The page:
The so-called 5.0 Coyote doesn’t have the down-low torque of the Challenger 392 or Camaro SS, but it revs to the moon and offers a nearly exotic 7,400 rpm redline that sees this engine continue accelerating another 1,500 rpm past the point where the Dodge or Chevrolet run out of steam and need an upshift.
The surging swell of thrust as the tachometer closes in on the redline will not disappoint, and neither will the sound effects. Set to its most attention-grabbing volume setting, the Mustang GT is followed around by a throbbing, mellow, and energetic burble that’ll rattle teeth a half-mile away.
Full-throttle immediately summons a hearty shove into your seatback that swells and builds, and the 10-speed automatic fires off redline gear changes with a delightfully fast ignition cut between gears that feels (and sounds) great. Other than a few clumsy or misplaced gearshifts, the transmission in my tester typically worked invisibly in the background. When paddle shifted, upshifts and downshifts are perfectly rev-matched in both directions, with nearly nil axle drag perceptible to the driver – though the paddle-requested shifts do come after a brief delay.
For fast off-the-line starts, engage Sport mode and floor the accelerator quickly, but not instantly. Taking a little less than one second to move the throttle from zero to 100 percent sees a touch of wheel-spin leading into some of the Mustang GT’s fastest acceleration – and typically with no traction-control intervention to slow things down.
When a peaceful drive is in order, the Mustang is ready to please. Driven gently, drivers can quickly dial in a softer ride from the adjustable suspension, and quieter volume from the multi-mode exhaust. This shuts down much of the exhaust noise and turns in a more relaxing and laid-back drive.
In its most comfortable suspension setting, the Mustang rides like a semi-stiff sports sedan. Set up thusly, hours-long highway drives are easily tackled without undue noise or harshness. Note that, because of the convertible body, Mustang Convertible can slightly amplify the sensation of shaking and jiggling over certain harsher bumps and potholes.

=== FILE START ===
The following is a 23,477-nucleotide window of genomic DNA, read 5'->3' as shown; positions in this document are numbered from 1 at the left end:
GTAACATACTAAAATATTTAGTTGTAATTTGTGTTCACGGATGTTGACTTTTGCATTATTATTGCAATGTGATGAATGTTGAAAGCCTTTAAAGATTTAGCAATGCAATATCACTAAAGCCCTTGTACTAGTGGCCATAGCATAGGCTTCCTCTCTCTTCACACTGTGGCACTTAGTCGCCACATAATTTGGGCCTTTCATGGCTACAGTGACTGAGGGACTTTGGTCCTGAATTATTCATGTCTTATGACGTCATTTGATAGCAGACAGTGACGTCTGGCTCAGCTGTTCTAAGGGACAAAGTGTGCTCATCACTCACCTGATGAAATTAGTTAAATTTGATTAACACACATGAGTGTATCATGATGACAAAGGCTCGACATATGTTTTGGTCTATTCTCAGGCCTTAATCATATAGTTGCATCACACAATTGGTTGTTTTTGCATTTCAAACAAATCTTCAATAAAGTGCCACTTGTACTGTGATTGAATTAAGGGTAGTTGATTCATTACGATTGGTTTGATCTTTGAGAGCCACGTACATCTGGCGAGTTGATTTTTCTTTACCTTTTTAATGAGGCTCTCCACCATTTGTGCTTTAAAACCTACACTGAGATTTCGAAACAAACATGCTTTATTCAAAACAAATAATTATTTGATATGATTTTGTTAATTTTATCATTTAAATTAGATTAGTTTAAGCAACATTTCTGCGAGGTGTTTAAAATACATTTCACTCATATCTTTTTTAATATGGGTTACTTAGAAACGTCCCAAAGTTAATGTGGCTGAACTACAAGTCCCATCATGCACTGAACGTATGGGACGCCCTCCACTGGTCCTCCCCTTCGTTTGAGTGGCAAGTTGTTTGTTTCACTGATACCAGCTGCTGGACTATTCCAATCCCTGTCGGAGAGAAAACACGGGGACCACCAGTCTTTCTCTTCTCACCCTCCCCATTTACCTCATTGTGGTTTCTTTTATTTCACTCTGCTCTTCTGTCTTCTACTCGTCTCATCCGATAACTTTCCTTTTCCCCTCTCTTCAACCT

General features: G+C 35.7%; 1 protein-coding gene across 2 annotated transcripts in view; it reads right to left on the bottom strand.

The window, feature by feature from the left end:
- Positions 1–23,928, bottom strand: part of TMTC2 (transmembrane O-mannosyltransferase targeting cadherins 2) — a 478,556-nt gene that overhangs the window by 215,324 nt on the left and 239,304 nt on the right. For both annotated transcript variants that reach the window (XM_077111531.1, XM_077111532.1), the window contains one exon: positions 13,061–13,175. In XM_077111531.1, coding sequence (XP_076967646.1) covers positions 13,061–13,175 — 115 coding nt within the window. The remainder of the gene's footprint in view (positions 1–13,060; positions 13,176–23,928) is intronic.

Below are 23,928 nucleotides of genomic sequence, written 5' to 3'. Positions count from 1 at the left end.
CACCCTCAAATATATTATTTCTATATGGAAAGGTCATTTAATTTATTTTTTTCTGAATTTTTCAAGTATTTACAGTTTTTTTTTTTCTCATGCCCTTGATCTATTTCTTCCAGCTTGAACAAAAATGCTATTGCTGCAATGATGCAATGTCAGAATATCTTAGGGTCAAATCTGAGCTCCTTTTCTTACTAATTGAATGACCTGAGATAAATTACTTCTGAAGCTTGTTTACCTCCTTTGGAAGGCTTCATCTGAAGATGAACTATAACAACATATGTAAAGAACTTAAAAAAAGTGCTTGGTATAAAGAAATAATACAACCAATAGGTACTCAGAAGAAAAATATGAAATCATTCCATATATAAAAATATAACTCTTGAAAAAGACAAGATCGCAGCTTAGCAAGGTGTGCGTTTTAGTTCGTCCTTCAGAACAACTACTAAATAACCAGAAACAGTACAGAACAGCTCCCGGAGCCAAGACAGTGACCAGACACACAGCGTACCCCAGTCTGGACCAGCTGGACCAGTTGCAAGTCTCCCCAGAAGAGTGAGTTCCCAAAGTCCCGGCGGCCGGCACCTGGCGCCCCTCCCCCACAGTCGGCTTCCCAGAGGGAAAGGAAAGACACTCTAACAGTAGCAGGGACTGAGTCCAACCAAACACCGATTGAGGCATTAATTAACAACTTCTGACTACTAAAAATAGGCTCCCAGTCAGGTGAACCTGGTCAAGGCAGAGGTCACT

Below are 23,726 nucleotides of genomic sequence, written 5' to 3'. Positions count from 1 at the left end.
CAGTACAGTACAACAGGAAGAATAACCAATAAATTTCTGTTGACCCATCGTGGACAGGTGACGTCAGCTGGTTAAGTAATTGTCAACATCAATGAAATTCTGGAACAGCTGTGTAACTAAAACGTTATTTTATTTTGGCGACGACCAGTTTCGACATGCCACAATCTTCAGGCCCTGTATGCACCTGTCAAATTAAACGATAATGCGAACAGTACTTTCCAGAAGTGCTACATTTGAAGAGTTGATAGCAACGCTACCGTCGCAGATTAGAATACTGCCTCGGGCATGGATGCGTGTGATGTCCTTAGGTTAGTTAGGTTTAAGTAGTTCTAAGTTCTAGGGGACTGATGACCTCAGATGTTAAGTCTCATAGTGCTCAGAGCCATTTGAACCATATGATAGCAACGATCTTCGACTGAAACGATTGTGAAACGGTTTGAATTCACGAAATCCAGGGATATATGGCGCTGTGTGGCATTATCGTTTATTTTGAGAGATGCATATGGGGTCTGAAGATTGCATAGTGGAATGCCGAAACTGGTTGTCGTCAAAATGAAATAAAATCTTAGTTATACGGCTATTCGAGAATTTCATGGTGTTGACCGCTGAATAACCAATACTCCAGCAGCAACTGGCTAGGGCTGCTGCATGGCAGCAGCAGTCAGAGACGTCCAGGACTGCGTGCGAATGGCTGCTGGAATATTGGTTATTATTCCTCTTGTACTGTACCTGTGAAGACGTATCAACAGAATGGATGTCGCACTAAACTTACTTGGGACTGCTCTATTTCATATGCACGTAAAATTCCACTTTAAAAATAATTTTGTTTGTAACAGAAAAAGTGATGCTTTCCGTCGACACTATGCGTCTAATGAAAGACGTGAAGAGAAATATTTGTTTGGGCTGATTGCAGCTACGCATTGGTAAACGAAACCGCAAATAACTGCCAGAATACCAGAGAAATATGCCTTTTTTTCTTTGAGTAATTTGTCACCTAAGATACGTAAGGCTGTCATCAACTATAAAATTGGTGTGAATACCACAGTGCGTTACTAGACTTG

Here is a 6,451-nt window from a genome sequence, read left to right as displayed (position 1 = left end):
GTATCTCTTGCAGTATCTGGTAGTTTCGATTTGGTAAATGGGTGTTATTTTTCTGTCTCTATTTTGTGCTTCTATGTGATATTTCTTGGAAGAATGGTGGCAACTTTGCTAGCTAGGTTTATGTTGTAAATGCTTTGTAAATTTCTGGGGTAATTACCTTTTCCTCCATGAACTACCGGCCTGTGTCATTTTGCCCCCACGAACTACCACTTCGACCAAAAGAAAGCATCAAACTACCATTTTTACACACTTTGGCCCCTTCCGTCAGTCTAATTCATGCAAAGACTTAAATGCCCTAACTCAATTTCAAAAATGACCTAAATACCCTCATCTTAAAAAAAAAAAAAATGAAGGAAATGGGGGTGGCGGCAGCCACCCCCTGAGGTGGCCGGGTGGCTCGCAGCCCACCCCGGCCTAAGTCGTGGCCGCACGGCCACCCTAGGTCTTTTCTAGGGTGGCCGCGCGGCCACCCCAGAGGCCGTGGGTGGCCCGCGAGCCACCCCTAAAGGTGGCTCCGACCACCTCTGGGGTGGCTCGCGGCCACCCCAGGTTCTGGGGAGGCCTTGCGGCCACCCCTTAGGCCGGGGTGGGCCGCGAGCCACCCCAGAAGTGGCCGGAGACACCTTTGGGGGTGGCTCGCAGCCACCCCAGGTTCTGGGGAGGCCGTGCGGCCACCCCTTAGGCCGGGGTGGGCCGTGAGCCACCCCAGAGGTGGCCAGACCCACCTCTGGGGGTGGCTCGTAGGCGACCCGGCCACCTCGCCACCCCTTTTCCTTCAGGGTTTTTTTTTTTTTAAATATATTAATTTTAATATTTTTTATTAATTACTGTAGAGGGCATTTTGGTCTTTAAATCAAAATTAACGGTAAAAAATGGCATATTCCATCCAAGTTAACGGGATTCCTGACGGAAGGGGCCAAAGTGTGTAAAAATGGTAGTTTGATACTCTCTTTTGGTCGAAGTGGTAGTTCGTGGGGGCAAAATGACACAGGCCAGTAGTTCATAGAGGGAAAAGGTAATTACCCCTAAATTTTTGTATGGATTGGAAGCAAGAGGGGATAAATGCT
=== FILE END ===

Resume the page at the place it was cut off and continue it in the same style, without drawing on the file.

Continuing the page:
Relatively good outward visibility helps bolster driver comfort by helping ensure full awareness of the goings-on the motoring world nearby, and I noted no issues with seat comfort. Leggier drivers may, however, find their inboard knee to be crowded by the centre stack, and any human adults who manages to finagle their way into the rear seats will begin complaining loudly before long.
Driving Feel: 9/10
If you still live in Narnia and think American cars don’t handle, steer, or brake, you need to give Mustang (or any of its competitors) a try. To your writer, it’s the Mustang which feels a touch more light, precise, and frisky at the controls than the comparable Dodge or Chevrolet, something which most test-drivers will experience as a more eager-to-please overall feel.
The steering is excellent – quick, heavy, and go-kart-like with a ratio that sees minimal steering inputs required for rapid browsing of sequential bends in the road. The brakes feel the most precise at the pedal in this group of vehicles, too.
Likely, the driving enthusiast will find Mustang to be a little more fine-tuned and dialled-in. This one is my favourite “driver’s car” of the big three, because it feels the most lively at the tips of your fingers and toes.
Fuel Economy: 7/10
Few cars with a 5.0-litre V8 are doing Mother Nature any favours, though the 10-speed automatic and 5.0-litre V8 work together to keep highway revs down, ensuring very respectable mileage during gentle around-town driving and highway cruising. Your results will vary – largely depending on the weight of your right foot. Avoid frequent use of the 7,400 rpm redline to help keep fuel costs down. (Good luck!)
For better fuel economy (and a lower asking price), several other engines are available to Mustang Convertible shoppers, too.
The Mustang combines plenty of feature content, great performance moves, a killer engine, and the most modern looks and interior on the scene into a compelling package that stays true to the true definition of performance – that is, putting on a show for its driver. It’s a car with few weaknesses, many strengths, and some of the very best hardware and tech on the scene right now.
There’s no such thing as the “best” or “worst” car in this group – though understanding the pros and cons of each machine is vital in choosing the correct one for your particular tastes and needs. The Mustang GT will resonate well with shoppers who have a penchant for high-revving thrills, plenty of tech, and authentic sports car manners, all presented with no shortage of modern flair.
|Peak Horsepower||460 hp @ 7,000 rpm|
|Peak Torque||420 lb-ft @ 4,600|
|Fuel Economy||15.0/9.1/12.3 L/100 km city/hwy/comb|
|Cargo Space||324 L|
|Model Tested||2019 Ford Mustang GT Convertible|
|Price as Tested||$65,755|
$9,050 – Package 401A $2,350; GT Performance Package $4,200; Safe and Smart Package $1,500; Active Exhaust $1,000